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Another goal of Armstrong’s is to speed AOL’s ability to innovate. He’s made Tuesdays into “product meeting days,” with teams behind several different AOL products or services – say, AOL Autos or the company’s e-mail service – discussing ideas with executives. Armstrong says lower-level employees now get a greater say in these sessions.

“We don’t always need management to present what’s happening at the company,” he said.

The impending spinoff from Time Warner also appears to be changing the atmosphere. Bill Wilson, head of the company’s MediaGlow unit, which includes Web sites and blogs such as WalletPop and Engadget, said employees are beginning to feel they have more influence over AOL’s destiny.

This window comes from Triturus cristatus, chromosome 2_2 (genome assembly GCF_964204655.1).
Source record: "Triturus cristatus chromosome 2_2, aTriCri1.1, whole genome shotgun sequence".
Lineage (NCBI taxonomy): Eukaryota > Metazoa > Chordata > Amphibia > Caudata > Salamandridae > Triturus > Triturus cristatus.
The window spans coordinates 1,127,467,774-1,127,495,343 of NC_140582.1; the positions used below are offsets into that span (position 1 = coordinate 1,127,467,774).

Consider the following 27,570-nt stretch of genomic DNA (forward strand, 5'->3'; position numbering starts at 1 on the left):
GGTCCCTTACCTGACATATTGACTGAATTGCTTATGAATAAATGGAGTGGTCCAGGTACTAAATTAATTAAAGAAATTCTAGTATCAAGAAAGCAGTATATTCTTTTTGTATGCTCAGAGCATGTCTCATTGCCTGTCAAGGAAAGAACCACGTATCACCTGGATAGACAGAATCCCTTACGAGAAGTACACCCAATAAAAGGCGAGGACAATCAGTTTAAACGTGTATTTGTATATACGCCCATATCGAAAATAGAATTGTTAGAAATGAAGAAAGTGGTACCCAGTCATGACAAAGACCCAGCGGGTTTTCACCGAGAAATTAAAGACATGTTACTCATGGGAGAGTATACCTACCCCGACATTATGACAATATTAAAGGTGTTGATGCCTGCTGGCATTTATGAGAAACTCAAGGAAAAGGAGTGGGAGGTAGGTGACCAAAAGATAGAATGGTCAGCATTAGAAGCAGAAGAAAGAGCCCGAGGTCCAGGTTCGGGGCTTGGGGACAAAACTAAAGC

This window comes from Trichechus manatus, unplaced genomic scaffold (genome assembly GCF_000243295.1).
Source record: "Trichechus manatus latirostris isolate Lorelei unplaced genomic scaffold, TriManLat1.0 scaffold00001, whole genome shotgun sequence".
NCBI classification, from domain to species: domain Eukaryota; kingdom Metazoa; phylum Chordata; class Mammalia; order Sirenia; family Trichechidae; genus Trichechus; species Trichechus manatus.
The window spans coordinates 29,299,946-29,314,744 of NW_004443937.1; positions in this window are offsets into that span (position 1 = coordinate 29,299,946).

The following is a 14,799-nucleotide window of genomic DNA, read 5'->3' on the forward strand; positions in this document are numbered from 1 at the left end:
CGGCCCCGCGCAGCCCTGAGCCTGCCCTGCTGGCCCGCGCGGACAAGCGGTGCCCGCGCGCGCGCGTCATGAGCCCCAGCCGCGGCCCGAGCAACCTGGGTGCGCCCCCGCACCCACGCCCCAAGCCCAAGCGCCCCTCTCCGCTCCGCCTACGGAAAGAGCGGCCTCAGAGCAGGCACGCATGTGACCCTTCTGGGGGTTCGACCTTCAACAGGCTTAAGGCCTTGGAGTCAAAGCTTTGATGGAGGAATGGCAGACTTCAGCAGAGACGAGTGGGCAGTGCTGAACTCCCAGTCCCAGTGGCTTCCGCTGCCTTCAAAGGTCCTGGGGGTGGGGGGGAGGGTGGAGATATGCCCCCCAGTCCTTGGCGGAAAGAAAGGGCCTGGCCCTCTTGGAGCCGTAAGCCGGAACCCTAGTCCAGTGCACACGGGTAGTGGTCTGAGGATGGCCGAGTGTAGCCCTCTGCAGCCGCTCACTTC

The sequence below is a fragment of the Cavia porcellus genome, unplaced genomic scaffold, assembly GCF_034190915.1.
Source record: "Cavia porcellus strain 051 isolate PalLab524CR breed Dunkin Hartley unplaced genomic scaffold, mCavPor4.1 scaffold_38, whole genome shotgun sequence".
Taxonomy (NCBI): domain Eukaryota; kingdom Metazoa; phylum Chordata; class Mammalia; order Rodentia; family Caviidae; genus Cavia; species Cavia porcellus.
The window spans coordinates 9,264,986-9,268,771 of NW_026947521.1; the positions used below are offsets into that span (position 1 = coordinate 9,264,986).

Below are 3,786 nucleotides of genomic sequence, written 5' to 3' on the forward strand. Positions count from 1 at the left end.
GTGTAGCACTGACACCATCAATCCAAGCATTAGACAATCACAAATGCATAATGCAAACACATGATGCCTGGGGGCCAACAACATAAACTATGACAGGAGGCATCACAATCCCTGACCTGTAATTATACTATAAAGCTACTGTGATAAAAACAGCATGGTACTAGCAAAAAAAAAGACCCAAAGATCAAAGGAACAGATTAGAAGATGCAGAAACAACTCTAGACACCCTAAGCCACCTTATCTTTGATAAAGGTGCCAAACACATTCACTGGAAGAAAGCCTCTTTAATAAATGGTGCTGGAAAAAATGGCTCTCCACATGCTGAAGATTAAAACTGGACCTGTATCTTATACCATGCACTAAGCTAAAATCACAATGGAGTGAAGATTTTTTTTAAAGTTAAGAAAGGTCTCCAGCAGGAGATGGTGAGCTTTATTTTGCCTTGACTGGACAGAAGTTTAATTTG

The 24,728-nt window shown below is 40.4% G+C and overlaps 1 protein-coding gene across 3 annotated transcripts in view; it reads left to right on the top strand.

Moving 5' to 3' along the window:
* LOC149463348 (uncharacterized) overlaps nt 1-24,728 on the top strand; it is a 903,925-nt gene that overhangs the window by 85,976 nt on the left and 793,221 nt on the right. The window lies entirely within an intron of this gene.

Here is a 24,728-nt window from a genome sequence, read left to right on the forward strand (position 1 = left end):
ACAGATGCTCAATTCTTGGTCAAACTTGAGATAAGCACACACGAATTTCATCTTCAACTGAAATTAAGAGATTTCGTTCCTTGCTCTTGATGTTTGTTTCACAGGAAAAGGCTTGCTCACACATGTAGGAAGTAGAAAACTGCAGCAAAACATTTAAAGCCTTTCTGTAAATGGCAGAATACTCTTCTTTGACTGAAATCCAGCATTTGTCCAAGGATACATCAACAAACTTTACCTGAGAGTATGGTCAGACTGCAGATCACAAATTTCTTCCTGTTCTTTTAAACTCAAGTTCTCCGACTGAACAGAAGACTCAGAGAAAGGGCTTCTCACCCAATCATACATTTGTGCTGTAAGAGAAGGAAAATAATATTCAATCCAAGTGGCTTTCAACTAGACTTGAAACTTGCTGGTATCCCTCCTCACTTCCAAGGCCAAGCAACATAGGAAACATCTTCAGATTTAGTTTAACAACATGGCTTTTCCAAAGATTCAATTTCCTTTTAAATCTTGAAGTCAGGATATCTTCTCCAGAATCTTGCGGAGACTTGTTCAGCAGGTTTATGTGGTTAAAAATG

“That’s much harder in a conglomerate than in a focused company,” he said.

Even so, it remains to be seen how far enthusiasm and a new focus can carry AOL. The company is in a fierce battle for Internet users with the likes of Google and Yahoo Inc., not to mention upstarts such as Facebook and Twitter.

Last fall, AOL tried to innovate by creating a way for users to view outside content, including e-mail from Yahoo and Google, from within the bounds of AOL.com. But the brand is not widely associated with what’s new and cool online.

Its Web sites do get plenty of traffic, though: AOL’s various Web properties averaged about 107 million unique U.S. visitors each month during the second quarter. That ranked fourth behind Google, Yahoo and Microsoft Corp.

“They’ve got opportunities,” said David Joyce, an analyst with Miller Tabak & Co. “So let’s see what they make of it.”

Copyright 2009 The Associated Press.

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